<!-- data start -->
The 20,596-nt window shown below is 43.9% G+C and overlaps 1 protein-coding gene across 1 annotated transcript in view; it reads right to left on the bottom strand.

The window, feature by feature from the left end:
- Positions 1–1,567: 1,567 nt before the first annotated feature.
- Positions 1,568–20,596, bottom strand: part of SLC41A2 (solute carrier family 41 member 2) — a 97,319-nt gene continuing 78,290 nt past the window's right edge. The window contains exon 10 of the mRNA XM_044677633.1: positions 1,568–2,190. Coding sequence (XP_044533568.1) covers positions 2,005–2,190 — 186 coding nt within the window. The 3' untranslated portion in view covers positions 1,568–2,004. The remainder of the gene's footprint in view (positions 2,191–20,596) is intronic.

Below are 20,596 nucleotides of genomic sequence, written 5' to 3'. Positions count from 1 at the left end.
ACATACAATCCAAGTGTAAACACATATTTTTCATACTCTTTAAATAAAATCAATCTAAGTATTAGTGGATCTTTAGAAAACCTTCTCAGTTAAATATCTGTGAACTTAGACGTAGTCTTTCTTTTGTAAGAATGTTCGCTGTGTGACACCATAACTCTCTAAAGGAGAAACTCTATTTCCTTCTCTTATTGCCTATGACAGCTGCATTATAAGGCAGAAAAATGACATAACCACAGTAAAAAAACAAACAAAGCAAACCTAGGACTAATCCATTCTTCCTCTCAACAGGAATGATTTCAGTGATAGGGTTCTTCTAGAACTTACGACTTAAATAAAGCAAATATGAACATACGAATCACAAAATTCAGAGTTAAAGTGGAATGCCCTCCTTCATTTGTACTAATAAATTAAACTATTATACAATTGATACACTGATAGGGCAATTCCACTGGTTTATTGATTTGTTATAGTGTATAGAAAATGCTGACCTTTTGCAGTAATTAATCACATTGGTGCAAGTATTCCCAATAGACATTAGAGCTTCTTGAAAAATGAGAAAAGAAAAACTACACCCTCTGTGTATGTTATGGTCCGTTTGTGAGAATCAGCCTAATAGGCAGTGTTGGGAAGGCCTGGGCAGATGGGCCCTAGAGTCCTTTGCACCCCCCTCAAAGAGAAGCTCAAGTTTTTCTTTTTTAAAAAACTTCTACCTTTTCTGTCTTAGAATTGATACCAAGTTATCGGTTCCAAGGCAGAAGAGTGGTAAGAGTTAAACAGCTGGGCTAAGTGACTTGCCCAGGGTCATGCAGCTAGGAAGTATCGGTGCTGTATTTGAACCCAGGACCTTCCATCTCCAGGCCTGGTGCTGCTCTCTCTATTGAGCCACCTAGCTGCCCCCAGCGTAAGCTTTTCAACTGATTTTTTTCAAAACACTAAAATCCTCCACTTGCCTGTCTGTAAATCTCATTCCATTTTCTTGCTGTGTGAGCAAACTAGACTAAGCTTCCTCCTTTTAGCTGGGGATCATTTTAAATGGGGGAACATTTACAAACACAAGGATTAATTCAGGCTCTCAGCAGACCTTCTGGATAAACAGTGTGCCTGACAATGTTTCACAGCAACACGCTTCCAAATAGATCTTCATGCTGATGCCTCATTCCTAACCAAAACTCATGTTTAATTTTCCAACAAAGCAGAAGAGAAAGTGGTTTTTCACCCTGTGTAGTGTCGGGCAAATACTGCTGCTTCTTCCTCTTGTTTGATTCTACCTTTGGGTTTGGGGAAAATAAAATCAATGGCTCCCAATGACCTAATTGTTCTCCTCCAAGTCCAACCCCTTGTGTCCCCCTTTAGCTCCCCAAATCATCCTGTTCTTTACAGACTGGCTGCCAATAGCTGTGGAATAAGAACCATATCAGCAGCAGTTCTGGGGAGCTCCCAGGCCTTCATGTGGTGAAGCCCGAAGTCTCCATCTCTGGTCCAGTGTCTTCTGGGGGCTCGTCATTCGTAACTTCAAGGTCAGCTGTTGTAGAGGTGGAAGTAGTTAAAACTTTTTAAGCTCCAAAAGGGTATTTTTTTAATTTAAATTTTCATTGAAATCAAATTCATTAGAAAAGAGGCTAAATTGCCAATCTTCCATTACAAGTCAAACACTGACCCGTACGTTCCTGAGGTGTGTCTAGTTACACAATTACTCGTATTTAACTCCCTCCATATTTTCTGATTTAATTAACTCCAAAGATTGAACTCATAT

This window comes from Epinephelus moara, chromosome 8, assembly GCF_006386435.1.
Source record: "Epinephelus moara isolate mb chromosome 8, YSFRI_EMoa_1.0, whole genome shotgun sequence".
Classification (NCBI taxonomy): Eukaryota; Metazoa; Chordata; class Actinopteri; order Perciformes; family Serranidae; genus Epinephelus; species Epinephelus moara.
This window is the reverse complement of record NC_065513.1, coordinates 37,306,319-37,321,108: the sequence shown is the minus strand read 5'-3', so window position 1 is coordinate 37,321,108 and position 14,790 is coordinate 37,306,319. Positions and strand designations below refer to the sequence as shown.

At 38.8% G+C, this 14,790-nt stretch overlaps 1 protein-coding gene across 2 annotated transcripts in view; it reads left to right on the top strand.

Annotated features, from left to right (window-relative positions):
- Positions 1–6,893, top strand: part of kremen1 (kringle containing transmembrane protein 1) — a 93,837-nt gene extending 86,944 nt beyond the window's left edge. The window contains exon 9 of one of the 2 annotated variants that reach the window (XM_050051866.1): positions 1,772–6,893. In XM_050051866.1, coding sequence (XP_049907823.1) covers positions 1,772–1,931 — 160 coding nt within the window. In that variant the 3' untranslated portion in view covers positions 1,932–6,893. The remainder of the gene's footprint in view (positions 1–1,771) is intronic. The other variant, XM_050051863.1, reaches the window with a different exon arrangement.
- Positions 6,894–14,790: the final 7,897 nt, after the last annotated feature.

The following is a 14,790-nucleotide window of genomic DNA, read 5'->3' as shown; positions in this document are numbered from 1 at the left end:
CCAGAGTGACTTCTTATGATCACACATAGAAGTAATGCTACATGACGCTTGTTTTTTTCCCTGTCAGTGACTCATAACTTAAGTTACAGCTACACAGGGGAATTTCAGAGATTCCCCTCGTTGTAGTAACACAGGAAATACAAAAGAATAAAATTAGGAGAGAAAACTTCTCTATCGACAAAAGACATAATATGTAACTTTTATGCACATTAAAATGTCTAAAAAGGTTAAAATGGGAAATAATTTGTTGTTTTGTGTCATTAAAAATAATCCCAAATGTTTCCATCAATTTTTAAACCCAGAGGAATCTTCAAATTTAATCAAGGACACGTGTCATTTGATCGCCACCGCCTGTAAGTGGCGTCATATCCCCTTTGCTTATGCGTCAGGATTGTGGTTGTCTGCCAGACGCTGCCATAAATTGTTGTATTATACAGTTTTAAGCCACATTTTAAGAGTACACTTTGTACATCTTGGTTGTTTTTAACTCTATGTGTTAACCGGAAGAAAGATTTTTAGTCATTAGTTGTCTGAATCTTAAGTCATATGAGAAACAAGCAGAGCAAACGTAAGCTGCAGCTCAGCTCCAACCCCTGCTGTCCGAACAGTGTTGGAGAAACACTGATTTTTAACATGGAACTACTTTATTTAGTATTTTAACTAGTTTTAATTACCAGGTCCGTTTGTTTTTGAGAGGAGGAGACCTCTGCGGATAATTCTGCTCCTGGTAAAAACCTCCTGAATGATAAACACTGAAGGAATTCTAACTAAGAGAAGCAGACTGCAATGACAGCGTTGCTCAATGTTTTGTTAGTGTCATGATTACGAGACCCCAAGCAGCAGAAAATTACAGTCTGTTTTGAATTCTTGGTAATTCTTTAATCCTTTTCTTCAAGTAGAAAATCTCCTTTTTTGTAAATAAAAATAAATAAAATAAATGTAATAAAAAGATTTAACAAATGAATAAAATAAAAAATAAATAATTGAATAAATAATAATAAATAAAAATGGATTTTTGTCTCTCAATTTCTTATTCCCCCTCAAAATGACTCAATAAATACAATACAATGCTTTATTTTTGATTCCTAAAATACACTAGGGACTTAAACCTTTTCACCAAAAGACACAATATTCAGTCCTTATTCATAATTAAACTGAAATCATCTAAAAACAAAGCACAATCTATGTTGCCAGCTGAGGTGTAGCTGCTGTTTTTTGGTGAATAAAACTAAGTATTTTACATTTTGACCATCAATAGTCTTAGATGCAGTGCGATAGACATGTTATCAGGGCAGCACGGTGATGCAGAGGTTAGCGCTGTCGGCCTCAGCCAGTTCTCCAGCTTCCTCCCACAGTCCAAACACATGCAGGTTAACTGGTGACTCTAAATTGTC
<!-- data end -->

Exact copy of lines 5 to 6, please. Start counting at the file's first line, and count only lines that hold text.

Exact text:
Below are 20,596 nucleotides of genomic sequence, written 5' to 3'. Positions count from 1 at the left end.
ACATACAATCCAAGTGTAAACACATATTTTTCATACTCTTTAAATAAAATCAATCTAAGTATTAGTGGATCTTTAGAAAACCTTCTCAGTTAAATATCTGTGAACTTAGACGTAGTCTTTCTTTTGTAAGAATGTTCGCTGTGTGACACCATAACTCTCTAAAGGAGAAACTCTATTTCCTTCTCTTATTGCCTATGACAGCTGCATTATAAGGCAGAAAAATGACATAACCACAGTAAAAAAACAAACAAAGCAAACCTAGGACTAATCCATTCTTCCTCTCAACAGGAATGATTTCAGTGATAGGGTTCTTCTAGAACTTACGACTTAAATAAAGCAAATATGAACATACGAATCACAAAATTCAGAGTTAAAGTGGAATGCCCTCCTTCATTTGTACTAATAAATTAAACTATTATACAATTGATACACTGATAGGGCAATTCCACTGGTTTATTGATTTGTTATAGTGTATAGAAAATGCTGACCTTTTGCAGTAATTAATCACATTGGTGCAAGTATTCCCAATAGACATTAGAGCTTCTTGAAAAATGAGAAAAGAAAAACTACACCCTCTGTGTATGTTATGGTCCGTTTGTGAGAATCAGCCTAATAGGCAGTGTTGGGAAGGCCTGGGCAGATGGGCCCTAGAGTCCTTTGCACCCCCCTCAAAGAGAAGCTCAAGTTTTTCTTTTTTAAAAAACTTCTACCTTTTCTGTCTTAGAATTGATACCAAGTTATCGGTTCCAAGGCAGAAGAGTGGTAAGAGTTAAACAGCTGGGCTAAGTGACTTGCCCAGGGTCATGCAGCTAGGAAGTATCGGTGCTGTATTTGAACCCAGGACCTTCCATCTCCAGGCCTGGTGCTGCTCTCTCTATTGAGCCACCTAGCTGCCCCCAGCGTAAGCTTTTCAACTGATTTTTTTCAAAACACTAAAATCCTCCACTTGCCTGTCTGTAAATCTCATTCCATTTTCTTGCTGTGTGAGCAAACTAGACTAAGCTTCCTCCTTTTAGCTGGGGATCATTTTAAATGGGGGAACATTTACAAACACAAGGATTAATTCAGGCTCTCAGCAGACCTTCTGGATAAACAGTGTGCCTGACAATGTTTCACAGCAACACGCTTCCAAATAGATCTTCATGCTGATGCCTCATTCCTAACCAAAACTCATGTTTAATTTTCCAACAAAGCAGAAGAGAAAGTGGTTTTTCACCCTGTGTAGTGTCGGGCAAATACTGCTGCTTCTTCCTCTTGTTTGATTCTACCTTTGGGTTTGGGGAAAATAAAATCAATGGCTCCCAATGACCTAATTGTTCTCCTCCAAGTCCAACCCCTTGTGTCCCCCTTTAGCTCCCCAAATCATCCTGTTCTTTACAGACTGGCTGCCAATAGCTGTGGAATAAGAACCATATCAGCAGCAGTTCTGGGGAGCTCCCAGGCCTTCATGTGGTGAAGCCCGAAGTCTCCATCTCTGGTCCAGTGTCTTCTGGGGGCTCGTCATTCGTAACTTCAAGGTCAGCTGTTGTAGAGGTGGAAGTAGTTAAAACTTTTTAAGCTCCAAAAGGGTATTTTTTTAATTTAAATTTTCATTGAAATCAAATTCATTAGAAAAGAGGCTAAATTGCCAATCTTCCATTACAAGTCAAACACTGACCCGTACGTTCCTGAGGTGTGTCTAGTTACACAATTACTCGTATTTAACTCCCTCCATATTTTCTGATTTAATTAACTCCAAAGATTGAACTCATAT